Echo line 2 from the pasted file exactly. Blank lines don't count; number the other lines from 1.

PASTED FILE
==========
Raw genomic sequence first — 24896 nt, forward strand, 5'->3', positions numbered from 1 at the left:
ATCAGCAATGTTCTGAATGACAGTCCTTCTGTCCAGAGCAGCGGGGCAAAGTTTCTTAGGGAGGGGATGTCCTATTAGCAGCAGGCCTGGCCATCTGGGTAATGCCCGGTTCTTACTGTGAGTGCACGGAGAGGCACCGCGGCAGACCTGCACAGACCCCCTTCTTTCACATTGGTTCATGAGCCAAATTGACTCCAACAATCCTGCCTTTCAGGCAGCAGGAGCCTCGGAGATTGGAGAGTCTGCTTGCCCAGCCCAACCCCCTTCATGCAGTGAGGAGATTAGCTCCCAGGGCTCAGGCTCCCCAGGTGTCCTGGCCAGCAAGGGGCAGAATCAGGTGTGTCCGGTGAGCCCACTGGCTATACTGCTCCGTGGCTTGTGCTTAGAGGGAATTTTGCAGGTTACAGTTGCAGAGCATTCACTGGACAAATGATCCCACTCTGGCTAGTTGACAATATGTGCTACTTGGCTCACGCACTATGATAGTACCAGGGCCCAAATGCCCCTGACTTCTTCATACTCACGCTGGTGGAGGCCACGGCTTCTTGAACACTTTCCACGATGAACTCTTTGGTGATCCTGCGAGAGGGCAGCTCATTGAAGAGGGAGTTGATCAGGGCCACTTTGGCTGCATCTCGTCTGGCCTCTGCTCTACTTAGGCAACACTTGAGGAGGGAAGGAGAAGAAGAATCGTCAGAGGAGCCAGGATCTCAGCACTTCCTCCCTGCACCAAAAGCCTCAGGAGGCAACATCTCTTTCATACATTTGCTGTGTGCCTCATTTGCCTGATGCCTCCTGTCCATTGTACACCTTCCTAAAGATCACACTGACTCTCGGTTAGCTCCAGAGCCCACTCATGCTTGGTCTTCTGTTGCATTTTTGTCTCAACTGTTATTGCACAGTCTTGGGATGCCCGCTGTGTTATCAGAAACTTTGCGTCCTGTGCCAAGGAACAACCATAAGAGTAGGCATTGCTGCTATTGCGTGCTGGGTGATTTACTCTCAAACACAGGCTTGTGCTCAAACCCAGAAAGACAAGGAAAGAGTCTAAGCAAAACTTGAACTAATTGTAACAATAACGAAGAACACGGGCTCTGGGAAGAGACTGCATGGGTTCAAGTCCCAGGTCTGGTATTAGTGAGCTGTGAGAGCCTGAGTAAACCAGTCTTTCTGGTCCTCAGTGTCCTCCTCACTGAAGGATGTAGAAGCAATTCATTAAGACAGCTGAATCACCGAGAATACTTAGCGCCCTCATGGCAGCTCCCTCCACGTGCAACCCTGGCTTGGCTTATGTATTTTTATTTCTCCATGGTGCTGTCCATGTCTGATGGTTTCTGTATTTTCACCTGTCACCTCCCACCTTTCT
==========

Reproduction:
ATCAGCAATGTTCTGAATGACAGTCCTTCTGTCCAGAGCAGCGGGGCAAAGTTTCTTAGGGAGGGGATGTCCTATTAGCAGCAGGCCTGGCCATCTGGGTAATGCCCGGTTCTTACTGTGAGTGCACGGAGAGGCACCGCGGCAGACCTGCACAGACCCCCTTCTTTCACATTGGTTCATGAGCCAAATTGACTCCAACAATCCTGCCTTTCAGGCAGCAGGAGCCTCGGAGATTGGAGAGTCTGCTTGCCCAGCCCAACCCCCTTCATGCAGTGAGGAGATTAGCTCCCAGGGCTCAGGCTCCCCAGGTGTCCTGGCCAGCAAGGGGCAGAATCAGGTGTGTCCGGTGAGCCCACTGGCTATACTGCTCCGTGGCTTGTGCTTAGAGGGAATTTTGCAGGTTACAGTTGCAGAGCATTCACTGGACAAATGATCCCACTCTGGCTAGTTGACAATATGTGCTACTTGGCTCACGCACTATGATAGTACCAGGGCCCAAATGCCCCTGACTTCTTCATACTCACGCTGGTGGAGGCCACGGCTTCTTGAACACTTTCCACGATGAACTCTTTGGTGATCCTGCGAGAGGGCAGCTCATTGAAGAGGGAGTTGATCAGGGCCACTTTGGCTGCATCTCGTCTGGCCTCTGCTCTACTTAGGCAACACTTGAGGAGGGAAGGAGAAGAAGAATCGTCAGAGGAGCCAGGATCTCAGCACTTCCTCCCTGCACCAAAAGCCTCAGGAGGCAACATCTCTTTCATACATTTGCTGTGTGCCTCATTTGCCTGATGCCTCCTGTCCATTGTACACCTTCCTAAAGATCACACTGACTCTCGGTTAGCTCCAGAGCCCACTCATGCTTGGTCTTCTGTTGCATTTTTGTCTCAACTGTTATTGCACAGTCTTGGGATGCCCGCTGTGTTATCAGAAACTTTGCGTCCTGTGCCAAGGAACAACCATAAGAGTAGGCATTGCTGCTATTGCGTGCTGGGTGATTTACTCTCAAACACAGGCTTGTGCTCAAACCCAGAAAGACAAGGAAAGAGTCTAAGCAAAACTTGAACTAATTGTAACAATAACGAAGAACACGGGCTCTGGGAAGAGACTGCATGGGTTCAAGTCCCAGGTCTGGTATTAGTGAGCTGTGAGAGCCTGAGTAAACCAGTCTTTCTGGTCCTCAGTGTCCTCCTCACTGAAGGATGTAGAAGCAATTCATTAAGACAGCTGAATCACCGAGAATACTTAGCGCCCTCATGGCAGCTCCCTCCACGTGCAACCCTGGCTTGGCTTATGTATTTTTATTTCTCCATGGTGCTGTCCATGTCTGATGGTTTCTGTATTTTCACCTGTCACCTCCCACCTTTCT